Reggio Children | Loris Malaguzzi International Centre | Reggio Emilia Approach
ATELIER

In the Shape of Clay Atelier

In the Shape of Clay atelier is an invitation to experiment with clay, a material that is soft, fresh, generous and caressable, but at the same time tenacious, and that lets itself be shaped by gestures of the hand, the most immediate and the most knowing, and also through using different kinds of tools. 

 
THIS ATELIER IS SET UP AT THE LORIS MALAGUZZI INTERNATIONAL CENTRE.
FIND OUT HOW TO VISIT IT:

In the Shape of Clay is an atelier space curated to support the exploration of clay, a material that speaks of human history. An atelier where our hands – impressive working tools of primary importance – can encounter, explore, and come to know the material, at the same taking from it sensations, forms, perceptions and imaginaries. Clay is offered in its different "phases of life", from damp to dry. It is crushed and powdered, meets with water, comes back to life again, and returns to its capacity for plasticity.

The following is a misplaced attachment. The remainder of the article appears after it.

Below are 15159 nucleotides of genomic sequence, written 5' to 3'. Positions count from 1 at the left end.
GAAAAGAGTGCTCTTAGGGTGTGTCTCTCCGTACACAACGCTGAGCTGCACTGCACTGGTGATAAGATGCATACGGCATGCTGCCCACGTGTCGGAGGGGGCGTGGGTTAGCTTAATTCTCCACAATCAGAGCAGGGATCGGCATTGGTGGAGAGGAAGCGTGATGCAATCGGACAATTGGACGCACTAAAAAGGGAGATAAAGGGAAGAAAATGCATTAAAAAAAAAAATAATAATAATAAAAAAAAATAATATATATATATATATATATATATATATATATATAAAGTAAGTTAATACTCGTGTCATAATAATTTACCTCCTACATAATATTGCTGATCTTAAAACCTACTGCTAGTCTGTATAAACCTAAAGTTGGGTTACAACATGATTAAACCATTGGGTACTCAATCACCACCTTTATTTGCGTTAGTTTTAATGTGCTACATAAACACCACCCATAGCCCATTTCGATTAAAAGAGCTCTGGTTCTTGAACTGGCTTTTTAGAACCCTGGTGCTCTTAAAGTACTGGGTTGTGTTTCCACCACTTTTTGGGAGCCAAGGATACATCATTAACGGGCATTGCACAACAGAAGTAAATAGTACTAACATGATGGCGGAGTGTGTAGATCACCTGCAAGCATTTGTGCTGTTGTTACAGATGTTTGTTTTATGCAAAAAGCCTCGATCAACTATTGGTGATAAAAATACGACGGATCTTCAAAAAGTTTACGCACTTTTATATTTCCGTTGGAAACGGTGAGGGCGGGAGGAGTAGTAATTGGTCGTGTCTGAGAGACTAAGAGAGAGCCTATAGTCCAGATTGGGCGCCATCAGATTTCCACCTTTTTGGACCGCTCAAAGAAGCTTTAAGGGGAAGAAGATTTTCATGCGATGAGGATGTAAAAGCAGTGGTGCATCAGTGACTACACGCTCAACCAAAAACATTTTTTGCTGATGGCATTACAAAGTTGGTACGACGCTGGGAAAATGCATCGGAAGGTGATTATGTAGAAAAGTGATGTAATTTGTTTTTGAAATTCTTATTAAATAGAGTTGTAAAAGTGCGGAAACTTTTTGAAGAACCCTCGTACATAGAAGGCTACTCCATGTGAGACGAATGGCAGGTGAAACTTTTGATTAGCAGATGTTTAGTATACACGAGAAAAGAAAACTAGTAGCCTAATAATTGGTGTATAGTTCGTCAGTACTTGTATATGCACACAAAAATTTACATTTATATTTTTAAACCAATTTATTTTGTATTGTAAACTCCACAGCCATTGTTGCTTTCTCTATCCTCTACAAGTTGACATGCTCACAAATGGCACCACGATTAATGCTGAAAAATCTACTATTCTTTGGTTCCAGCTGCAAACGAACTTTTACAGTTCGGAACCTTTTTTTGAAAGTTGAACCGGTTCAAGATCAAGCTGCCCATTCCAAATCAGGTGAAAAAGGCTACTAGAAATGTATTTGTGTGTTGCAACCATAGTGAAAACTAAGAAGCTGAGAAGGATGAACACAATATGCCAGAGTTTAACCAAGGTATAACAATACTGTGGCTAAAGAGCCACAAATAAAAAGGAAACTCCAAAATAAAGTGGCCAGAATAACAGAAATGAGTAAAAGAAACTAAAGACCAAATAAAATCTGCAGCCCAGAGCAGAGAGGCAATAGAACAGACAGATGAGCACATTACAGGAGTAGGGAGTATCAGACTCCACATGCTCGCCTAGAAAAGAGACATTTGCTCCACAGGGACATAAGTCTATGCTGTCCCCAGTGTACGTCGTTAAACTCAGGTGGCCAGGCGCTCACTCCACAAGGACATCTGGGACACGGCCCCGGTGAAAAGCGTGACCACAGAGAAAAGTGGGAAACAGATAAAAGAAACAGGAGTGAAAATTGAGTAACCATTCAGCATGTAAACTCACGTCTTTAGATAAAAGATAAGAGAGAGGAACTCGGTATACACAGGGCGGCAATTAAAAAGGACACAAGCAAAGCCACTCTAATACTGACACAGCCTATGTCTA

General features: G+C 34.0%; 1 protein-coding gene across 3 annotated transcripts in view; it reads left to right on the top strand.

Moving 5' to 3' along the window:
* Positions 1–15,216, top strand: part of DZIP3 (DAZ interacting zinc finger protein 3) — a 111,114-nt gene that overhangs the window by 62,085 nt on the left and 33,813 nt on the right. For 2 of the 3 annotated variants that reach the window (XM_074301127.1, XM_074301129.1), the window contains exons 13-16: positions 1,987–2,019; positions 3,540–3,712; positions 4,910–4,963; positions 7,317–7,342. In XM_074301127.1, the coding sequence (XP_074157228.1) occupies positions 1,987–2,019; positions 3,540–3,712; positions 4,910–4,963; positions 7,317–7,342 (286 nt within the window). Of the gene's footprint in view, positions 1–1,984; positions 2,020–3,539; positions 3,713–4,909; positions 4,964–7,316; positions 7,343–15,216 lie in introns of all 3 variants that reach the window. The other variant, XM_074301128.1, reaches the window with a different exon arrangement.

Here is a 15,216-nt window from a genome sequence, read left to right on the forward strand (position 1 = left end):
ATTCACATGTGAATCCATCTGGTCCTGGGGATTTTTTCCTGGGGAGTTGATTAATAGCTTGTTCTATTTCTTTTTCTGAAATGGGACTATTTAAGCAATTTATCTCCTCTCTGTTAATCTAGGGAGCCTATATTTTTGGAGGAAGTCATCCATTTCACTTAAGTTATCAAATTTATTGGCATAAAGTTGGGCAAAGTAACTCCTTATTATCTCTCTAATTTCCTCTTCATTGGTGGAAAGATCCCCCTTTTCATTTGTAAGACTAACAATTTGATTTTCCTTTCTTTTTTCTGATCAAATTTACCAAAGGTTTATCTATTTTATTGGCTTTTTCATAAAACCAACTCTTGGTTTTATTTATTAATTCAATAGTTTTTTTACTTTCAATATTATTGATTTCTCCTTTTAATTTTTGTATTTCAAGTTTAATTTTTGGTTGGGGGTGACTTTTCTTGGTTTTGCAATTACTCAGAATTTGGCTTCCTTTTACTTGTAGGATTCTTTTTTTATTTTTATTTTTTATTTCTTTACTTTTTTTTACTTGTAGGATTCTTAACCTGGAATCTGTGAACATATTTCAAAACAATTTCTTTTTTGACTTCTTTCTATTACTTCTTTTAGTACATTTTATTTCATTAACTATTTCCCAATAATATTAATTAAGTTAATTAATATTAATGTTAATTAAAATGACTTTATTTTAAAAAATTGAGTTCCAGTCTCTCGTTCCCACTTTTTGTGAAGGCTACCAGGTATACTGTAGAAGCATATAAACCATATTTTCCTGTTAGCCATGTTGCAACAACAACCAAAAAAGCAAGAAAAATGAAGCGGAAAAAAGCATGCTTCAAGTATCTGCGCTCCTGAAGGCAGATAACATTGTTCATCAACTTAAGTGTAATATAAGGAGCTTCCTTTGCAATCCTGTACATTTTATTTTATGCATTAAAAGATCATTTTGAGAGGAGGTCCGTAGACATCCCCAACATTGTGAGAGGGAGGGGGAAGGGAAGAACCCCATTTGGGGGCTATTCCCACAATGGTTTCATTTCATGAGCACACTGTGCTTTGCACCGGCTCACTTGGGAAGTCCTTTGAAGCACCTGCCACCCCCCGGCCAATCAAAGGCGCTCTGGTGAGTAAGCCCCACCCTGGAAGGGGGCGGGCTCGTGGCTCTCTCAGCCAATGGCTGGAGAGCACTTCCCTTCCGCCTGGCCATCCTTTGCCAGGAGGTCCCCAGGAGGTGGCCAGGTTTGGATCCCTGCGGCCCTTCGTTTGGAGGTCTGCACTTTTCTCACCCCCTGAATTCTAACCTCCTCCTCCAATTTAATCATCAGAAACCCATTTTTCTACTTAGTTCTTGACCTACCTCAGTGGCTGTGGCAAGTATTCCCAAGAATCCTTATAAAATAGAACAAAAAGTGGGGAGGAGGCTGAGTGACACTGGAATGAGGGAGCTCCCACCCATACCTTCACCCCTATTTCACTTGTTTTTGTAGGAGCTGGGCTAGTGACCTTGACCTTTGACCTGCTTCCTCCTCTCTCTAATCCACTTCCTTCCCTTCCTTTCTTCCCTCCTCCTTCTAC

Our hands listen, they observe and manipulate, they enter clay and fragment it with fine gestures, digging into the material with pressure and pleasure. They work the clay with fist, palm, and fingertips, experimenting with verticality and balancing different volumes. Smaller children, older children, and adults, all discover the force of contact with terra, the earth, shaping it in different ways, with alphabets of plasticity, layers and strata, structures rich in solids and voids, creating complex compositions and forms in different colours.

 

Clay is offered in a relation with different supports: wooden boards of different shapes and sizes, reflective surfaces, metals, and plastics. Bases that have different surfaces make for interesting departures, and can become the die or mould for interesting new textures. Large work tables allow for the use of traditional tools – for incisions, hollowing and smoothing – and for other unusual tools too, like pasta-cutters, potato-mashers, and icing-bags. Then there are torches, lenses, and microscopes, connected to computers, which let us get inside the material’s most intimate and unanticipated structures in totally new ways. 

 


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